Ann is immediately on the floor – and here’s Michelle.
Let’s see how the post-debate spin plays out. I have to think the Obama supporters are happy. Their guy came up off the mat and fought at least to a draw, if not an outright win on points. (Time for the sports analogies). I thought Mitt scored on the economic issues that favored him, but he made more obvious errors (the Libya exchange) and too often came across as too focused on rules, and scoring debating points. Obama parried as well as he could on the economic issues, but it’s generally not a winning area for him. But he was more aggressive and did a better job on keeping Romney on the defensive in terms of explaining himself. And when he could wrap himself in the commander-in-chief role, he was able to bring some passion and righteous indignation to the debate.
Keep in mind that there are two narratives here – the one based what actually transpired, as seen by the audience, and then how the media interprets what happened. The two do not always coincide. We will have to see how the tweets play this – I completely forgot to see how the alternative universe was playing this – anyone keeping track of that?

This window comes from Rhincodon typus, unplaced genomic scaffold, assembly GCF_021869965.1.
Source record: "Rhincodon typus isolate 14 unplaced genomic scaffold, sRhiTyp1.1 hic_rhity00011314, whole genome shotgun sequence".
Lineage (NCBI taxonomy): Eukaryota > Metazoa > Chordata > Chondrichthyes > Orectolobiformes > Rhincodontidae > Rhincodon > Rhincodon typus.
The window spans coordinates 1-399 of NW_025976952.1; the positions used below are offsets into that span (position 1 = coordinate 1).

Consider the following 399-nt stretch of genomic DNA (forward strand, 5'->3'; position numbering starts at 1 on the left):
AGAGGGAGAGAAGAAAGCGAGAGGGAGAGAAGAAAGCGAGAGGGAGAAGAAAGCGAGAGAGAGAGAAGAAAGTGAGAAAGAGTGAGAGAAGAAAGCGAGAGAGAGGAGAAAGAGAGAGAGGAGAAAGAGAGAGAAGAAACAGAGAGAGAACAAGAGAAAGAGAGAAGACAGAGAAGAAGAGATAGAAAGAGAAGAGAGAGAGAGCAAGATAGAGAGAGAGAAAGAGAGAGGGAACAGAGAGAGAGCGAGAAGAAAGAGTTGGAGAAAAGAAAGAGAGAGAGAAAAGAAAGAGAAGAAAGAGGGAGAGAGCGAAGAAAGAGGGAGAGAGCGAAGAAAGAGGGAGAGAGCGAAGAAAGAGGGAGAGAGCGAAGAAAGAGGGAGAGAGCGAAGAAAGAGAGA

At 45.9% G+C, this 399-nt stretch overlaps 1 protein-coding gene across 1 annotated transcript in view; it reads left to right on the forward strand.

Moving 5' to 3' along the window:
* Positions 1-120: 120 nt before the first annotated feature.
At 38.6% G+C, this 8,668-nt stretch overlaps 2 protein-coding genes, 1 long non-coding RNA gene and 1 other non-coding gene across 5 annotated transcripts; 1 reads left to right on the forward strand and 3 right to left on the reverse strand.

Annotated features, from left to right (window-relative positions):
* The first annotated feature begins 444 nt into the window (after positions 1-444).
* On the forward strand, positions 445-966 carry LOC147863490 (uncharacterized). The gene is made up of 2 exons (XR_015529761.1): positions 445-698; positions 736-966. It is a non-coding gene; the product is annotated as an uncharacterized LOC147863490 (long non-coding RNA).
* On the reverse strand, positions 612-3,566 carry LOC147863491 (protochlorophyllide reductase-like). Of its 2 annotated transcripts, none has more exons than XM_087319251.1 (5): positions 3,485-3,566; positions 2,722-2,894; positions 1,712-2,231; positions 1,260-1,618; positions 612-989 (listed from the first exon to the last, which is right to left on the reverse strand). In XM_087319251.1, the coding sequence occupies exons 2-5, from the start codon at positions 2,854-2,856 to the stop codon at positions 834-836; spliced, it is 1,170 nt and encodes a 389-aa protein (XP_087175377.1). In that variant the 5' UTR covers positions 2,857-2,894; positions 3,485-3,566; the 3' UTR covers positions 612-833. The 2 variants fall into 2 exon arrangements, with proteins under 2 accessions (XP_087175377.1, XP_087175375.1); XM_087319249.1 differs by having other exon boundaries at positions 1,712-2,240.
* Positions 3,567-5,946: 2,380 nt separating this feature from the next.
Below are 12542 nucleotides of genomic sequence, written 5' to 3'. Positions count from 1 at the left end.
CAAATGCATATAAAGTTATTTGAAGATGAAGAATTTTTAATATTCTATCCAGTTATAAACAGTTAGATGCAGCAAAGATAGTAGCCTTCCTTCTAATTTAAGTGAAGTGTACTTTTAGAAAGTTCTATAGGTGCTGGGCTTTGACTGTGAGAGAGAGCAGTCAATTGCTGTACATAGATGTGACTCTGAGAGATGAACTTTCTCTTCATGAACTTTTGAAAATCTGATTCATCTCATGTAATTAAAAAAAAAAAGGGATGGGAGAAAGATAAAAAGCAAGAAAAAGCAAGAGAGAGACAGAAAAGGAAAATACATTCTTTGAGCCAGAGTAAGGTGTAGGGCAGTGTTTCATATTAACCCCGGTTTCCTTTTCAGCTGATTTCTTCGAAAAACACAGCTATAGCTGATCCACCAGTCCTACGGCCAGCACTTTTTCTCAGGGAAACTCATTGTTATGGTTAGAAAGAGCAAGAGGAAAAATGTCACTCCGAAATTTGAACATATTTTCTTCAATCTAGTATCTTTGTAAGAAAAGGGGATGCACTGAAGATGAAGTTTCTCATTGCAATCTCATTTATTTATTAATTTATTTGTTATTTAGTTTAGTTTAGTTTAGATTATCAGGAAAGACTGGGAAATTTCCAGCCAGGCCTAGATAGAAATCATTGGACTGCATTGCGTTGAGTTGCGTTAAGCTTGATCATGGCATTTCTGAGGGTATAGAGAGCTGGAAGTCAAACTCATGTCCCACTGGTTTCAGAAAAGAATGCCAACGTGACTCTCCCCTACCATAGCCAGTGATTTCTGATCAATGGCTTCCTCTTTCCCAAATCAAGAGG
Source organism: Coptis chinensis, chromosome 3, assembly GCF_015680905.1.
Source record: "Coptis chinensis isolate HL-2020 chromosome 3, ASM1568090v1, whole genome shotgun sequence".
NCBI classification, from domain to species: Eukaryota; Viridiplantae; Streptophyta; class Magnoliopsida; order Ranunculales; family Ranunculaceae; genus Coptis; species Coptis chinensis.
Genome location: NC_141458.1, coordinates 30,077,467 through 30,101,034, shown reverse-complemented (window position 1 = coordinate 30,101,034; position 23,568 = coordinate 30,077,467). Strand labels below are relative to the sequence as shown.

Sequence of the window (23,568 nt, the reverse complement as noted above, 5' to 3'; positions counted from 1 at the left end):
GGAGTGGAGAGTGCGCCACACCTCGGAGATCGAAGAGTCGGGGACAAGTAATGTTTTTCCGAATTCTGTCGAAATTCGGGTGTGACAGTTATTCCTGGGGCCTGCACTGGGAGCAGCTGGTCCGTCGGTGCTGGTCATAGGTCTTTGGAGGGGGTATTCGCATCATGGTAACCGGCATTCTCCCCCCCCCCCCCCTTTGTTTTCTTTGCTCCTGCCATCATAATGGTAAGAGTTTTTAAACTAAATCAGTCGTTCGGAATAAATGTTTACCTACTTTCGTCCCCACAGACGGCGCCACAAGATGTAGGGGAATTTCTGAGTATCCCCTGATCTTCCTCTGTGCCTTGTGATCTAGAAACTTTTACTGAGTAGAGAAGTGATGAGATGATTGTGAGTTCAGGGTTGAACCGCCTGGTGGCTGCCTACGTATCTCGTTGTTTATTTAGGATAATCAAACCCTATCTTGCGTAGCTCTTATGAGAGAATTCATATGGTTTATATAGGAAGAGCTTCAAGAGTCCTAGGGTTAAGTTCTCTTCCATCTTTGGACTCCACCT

On the whole, although Obama may be viewed as the “winner”, I’m not sure this is going to have nearly the polling impact that the first debate did, but that was my belief heading into this. Both sides got all their talking points in, and did generally well in stressing their winning themes.
The key question to me is whether Obama’s aggressiveness scored points, but at the expense of laying out a positive vision as an alternative to Romney. Romney, on the other hand, did what he always did: stayed relentlessly on message, which was jobs, jobs, jobs. His major weakness was getting distracted by petty squabbles on rules and factual disputes. If I was a truly undecided voter, it’s not clear to me that either candidate earned my vote.